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Wednesday, 20 April 2016

Hurrah for rice!

I'm an atheist, but I'm gastronomically jewish. Ashkenazi jewish.

There's two kinds of jews. Well, there's probably twenty million types of jews, but one of the ways to categorise jews is, Ashkenazi and Sephardi. Ashkenazis originate from Russia, Poland, and that sort of area; Sephardis come from Spain, Portugal, North Africa and the Middle East.

My sister, an Ashkenazi, married a Sephardi.

That's not a problem, of course. But there is a slight difference in culture and customs. This is most evident to me at passover. There may be differences in synagogue services, but since I never go to synagogue (except for weddings and suchlike), I wouldn't know.

The big difference at passover, is rice. Ashkenazis don't eat rice at passover, Sephardis do. And I've never really understood why this is.

Over the passover period (eight days, unless you're in Israel when it's seven days, and I've heard an explanation for that which doesn't make sense, but who ever said that religion has to make sense, and also outside Israel there's two Seder nights) you're not allowed to eat leavened bread. Leavened means that it's risen, usually because of yeast making carbon dioxide inside the bread, or else by using sodium bicarbonate, so the bread becomes fluffy. Leavened bread means, in practice, bread like you'd buy at a baker (or bread rolls, etc). Apparently, when the jews left Egypt in a hurry, there wasn't time for the dough to rise. So for eight days, we eat matzo, although if you're like me, you eat matzo all year round, because I like matzo, it's crunchy, which I like, unlike bread, which is soft.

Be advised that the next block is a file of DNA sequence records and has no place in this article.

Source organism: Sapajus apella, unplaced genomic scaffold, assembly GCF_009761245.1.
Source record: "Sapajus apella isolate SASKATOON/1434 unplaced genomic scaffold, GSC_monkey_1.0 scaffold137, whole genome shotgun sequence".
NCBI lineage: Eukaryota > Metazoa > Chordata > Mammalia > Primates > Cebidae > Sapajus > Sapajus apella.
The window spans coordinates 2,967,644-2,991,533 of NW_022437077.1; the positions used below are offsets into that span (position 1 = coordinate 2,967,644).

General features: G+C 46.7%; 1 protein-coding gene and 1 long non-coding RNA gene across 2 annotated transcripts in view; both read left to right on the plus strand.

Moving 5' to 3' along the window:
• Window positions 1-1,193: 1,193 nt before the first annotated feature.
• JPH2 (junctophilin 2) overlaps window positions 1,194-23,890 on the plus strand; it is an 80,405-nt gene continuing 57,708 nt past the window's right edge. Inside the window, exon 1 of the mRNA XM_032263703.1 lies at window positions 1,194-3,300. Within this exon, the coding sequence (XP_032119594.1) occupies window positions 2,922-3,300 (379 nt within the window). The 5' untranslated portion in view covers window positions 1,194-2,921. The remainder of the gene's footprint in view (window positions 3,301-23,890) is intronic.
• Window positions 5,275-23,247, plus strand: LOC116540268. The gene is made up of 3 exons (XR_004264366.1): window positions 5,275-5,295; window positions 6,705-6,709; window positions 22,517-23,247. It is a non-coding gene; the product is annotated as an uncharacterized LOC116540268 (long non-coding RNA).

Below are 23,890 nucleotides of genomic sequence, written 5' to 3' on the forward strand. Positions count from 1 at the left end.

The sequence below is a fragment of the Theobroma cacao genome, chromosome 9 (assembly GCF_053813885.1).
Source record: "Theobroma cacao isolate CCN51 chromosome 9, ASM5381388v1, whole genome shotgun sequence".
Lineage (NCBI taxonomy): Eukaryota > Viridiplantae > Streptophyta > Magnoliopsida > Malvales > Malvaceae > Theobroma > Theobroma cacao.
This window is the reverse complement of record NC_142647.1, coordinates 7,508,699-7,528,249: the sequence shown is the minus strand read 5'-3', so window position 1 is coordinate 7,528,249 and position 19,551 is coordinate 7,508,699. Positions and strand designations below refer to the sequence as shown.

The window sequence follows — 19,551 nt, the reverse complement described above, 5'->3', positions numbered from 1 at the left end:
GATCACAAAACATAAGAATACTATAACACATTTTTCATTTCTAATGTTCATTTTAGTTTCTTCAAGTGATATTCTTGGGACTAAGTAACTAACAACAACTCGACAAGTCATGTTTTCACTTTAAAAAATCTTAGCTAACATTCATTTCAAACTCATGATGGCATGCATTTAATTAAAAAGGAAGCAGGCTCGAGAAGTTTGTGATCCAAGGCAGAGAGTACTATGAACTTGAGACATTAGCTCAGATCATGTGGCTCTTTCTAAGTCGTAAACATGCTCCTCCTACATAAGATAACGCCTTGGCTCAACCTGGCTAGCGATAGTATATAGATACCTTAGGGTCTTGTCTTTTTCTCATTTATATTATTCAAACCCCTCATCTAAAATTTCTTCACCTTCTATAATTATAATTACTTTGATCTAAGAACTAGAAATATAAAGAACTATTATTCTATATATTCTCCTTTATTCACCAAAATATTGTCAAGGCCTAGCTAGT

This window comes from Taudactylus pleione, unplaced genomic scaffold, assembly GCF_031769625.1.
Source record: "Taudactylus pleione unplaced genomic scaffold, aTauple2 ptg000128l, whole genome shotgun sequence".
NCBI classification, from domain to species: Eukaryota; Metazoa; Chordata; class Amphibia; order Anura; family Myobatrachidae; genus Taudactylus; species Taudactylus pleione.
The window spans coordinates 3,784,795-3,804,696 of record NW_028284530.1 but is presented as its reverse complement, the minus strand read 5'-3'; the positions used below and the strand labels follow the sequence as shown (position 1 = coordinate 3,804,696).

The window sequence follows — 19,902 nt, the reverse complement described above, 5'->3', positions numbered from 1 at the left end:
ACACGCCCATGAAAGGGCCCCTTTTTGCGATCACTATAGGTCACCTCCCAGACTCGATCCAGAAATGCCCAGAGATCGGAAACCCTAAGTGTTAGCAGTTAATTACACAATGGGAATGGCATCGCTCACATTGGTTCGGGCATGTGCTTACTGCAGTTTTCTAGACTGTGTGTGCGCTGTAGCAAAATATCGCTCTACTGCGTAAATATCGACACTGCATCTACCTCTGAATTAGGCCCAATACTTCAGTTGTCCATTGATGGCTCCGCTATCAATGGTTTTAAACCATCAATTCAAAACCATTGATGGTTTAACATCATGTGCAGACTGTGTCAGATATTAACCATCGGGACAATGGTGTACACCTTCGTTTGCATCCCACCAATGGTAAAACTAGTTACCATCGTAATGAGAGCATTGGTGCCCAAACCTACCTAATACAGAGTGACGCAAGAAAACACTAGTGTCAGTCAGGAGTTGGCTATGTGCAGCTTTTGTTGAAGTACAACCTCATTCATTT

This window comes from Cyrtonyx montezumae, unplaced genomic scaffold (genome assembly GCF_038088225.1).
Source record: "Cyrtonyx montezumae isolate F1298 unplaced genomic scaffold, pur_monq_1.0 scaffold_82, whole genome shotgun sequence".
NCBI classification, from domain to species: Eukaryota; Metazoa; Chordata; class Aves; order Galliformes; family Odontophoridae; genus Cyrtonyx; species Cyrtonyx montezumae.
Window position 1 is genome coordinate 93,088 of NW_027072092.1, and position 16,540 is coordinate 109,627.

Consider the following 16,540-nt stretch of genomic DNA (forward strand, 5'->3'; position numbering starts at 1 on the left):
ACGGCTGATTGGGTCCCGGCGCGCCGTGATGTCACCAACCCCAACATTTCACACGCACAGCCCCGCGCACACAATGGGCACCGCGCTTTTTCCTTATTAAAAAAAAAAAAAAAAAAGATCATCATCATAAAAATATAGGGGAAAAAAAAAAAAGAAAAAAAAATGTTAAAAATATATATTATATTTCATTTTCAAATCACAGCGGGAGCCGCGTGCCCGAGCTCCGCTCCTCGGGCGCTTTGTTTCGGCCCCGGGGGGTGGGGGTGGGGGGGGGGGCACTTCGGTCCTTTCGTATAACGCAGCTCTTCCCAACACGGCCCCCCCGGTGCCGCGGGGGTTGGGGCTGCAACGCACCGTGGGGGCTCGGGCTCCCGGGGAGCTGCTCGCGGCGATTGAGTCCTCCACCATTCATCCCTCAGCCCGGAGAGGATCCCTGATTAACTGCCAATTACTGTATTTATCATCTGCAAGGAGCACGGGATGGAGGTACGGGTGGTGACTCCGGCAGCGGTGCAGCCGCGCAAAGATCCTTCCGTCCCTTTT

There's five grains covered by this ban. Wheat, barley, oats, rye and spelt. You'll have noticed that rice isn't in this list.

So when I go to Seder at my wife's brother's house, they're Ashkenazi, so the main meal is chicken soup (of course), chopped liver (of course), roast chicken, roast potatoes, runner beans, maybe brussels, and we all get greatly stuffed and the service after the meal is heavily curtailed.

But when I go to Seder at my sister's house, they're Sephardi, so the main meal is chicken soup (of course), chopped liver (of course), roast chicken, roast potatoes, roast vegetables, curry things I don't know the name of, lamb things I don't remember the name of, stuffed vegetables I don't remember the name of ... and rice. A lot of rice. And we all get greatly stuffed and the service after the meal is heavily curtailed.

Well, some very good news has recently been announced. 

Rice is now kosher for pesach.

So this year, at last I'll be able to eat the rice at my sister's seder!

Just like I always have.

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